By
Dr. James Glynn, Kirsten Smith, Dr. Melissa C. Lott, Lilly Yejin Lee, Jordan Shenhar and Pekun Bakare

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Executive Summary

The Paris Agreement included two particularly crucial innovations for supporting greenhouse gas emissions reductions: a voluntary, bottom-up nationally determined contribution (NDC) and a ratchet mechanism. The latter change meant that, in the run-up to the 26th Conference of the Parties (COP26) to the United Nations Framework Convention on Climate Change in Glasgow last fall, countries prepared updated NDCs—specific commitments to reduce emissions by 2030—that outlined their increased ambition. After the adoption of the Glasgow Climate Pact, many observers have focused on what these NDCs, as well as countries’ pledges to reach net-zero greenhouse gas emissions by certain dates, could mean for the world’s ability to limit global temperature rise to well below 2° Celsius—the central goal of the Paris Agreement. But another critical question remains: how would these targets and ambitions drive near-term emissions reductions. Understanding the answer can provide insights to investors, utilities, or others with decision time horizons of 10–15 years and that wish to align with net-zero ambitions.

This report, part of the energy systems modeling program at Columbia University’s Center on Global Energy Policy, aims to assess the alignment between updated NDCs and current net-zero pledges for policy makers and industry leaders to gain insight into their own national and corporate decarbonization outlooks. It considers all classes of NDCs, including: 1) percentage reduction in emissions relative to a historical base year level, 2) percentage reduction compared to a 2030 business-as-usual scenario, and 3) reduction in emissions intensity of gross domestic product. It presents an estimate of the percentage reduction in greenhouse gases (GHGs) from 2015 to 2030 for all commitments outlined in NDCs for countries that also have a net-zero target.

Overall, this analysis finds that the NDCs of economies with 2050 net-zero pledges would lead to a 27 percent reduction in GHG emissions by 2030, relative to 2015. However, countries with post-2050 net-zero pledges are projected to increase their emissions by 10 percent between 2015 and 2030, lowering the net global emission reduction to 9 percent over this period.

Other findings from the report include the following:

  • Of the 65 percent of countries with net-zero targets before 2050, the majority are still in the discussion stage; only 14 countries have signed net-zero targets into law. And the range of approaches to what constitutes "net-zero" (some do not specify which GHGs are included, others refer simply to climate neutrality and carbon neutrality) makes comprehensive estimations difficult without further scrutiny and definition.
  • A group of G20 countries with net-zero targets after 2050, including China, India, and other large GHG emitters, accounted for about 42 percent of all GHG emissions in 2018. Collectively these countries will dominate the uncertainty in global mitigation efforts, because as their emissions continue to grow their share of global emissions will rise even faster as emissions decline in other economies.  
  • Emissions pathways vary widely. EU, Japan, and US NDCs are projected to lead to a 42–46 percent reduction in emissions by 2030. In India and China, stated ambitions result in an increase in emissions to 2030, followed by decreasing emissions until these countries achieve their net-zero goals after midcentury.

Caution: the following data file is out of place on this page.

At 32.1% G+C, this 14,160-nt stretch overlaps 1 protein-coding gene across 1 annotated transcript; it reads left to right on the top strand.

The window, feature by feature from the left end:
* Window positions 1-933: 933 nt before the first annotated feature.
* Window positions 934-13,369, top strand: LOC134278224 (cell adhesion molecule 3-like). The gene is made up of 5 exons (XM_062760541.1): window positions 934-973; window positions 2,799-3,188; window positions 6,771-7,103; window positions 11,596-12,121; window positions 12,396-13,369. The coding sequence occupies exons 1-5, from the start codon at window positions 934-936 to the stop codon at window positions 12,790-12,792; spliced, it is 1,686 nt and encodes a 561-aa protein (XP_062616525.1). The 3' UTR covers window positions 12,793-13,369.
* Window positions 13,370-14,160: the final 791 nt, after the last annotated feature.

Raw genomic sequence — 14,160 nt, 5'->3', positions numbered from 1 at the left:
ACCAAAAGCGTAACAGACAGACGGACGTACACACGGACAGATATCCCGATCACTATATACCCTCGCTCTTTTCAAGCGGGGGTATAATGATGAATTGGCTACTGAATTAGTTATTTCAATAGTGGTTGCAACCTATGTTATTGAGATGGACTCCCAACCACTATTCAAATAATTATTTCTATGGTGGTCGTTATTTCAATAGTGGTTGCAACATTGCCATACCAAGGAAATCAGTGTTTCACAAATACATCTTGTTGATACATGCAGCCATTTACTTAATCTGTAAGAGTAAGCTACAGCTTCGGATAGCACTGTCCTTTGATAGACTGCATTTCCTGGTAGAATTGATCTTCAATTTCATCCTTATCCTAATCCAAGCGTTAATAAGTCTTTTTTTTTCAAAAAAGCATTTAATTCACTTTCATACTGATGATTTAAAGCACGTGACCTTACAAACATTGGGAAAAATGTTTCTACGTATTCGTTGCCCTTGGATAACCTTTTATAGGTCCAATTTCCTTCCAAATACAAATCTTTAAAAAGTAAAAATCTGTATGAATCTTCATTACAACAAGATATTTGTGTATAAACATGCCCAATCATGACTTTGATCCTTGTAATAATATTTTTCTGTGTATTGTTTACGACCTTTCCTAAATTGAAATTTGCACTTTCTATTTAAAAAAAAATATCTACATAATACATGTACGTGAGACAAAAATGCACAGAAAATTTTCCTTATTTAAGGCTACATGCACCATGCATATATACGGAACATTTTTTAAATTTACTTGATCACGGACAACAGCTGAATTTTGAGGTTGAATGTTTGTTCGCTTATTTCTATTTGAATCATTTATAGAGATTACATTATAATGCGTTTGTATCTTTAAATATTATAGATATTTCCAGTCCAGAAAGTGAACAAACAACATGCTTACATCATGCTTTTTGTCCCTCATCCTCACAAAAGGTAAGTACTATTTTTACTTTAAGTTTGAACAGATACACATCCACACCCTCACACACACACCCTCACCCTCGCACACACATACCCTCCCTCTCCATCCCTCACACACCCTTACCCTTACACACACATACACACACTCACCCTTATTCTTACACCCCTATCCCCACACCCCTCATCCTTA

• Pulling together the combined NDCs of countries with any net-zero target, this analysis also highlights the gap in the ambition of NDCs and the trajectory necessary to meet net-zero emissions by 2050.

A workbook accompanying this report includes further details on the NDCs of the 100 largest-emitting economies.

Introduction

Prior to the Paris Agreement in December 2015, the United Nations Framework Convention on Climate Change (UNFCCC) was primarily structured as a global organization aiming to implement top-down agreement on climate change mitigation and adaptation policy. Previous top-down policy instruments aimed to guide nations and parties to the UNFCCC with collective global mitigation action at the national or local level. This policy structure was slow and led to multiple challenging conferences of the parties (COP), ending in poor or failed policy outcomes in the few years prior to 2015. The Paris Agreement was pivotal in acknowledging that the top-down policy methods were failing to mobilize climate mitigation and adaptation action at the pace and scale that climate science outlines is necessary to limit the most severe impacts of climate change. The agreement included two particularly crucial innovations: a voluntary, bottom-up nationally determined contribution (NDC) structure and a ratchet mechanism.

The architects of the Paris Agreement, Christiana Figures and Laurence Tubiana, led the reinvention of the UNFCCC agreements. In the two years prior to the 21st Conference of the Parties (COP21), the French foreign service was mobilized with a climate action mission. Each party to the UNFCCC volunteered its intended most ambitious NDC—which specifies a commitment to reduce emissions by a certain amount by 2030—to the global climate change mitigation effort. This voluntary bottom-up contribution structure enabled national autonomy concerning the level of ambition of climate action each economy would pledge to the UNFCCC. The Paris Agreement outlines an international consensus where parties that ratified the text agree to document and share their most ambitious plans to reduce greenhouse gases (GHGs) among other commitments on finance and adaptation.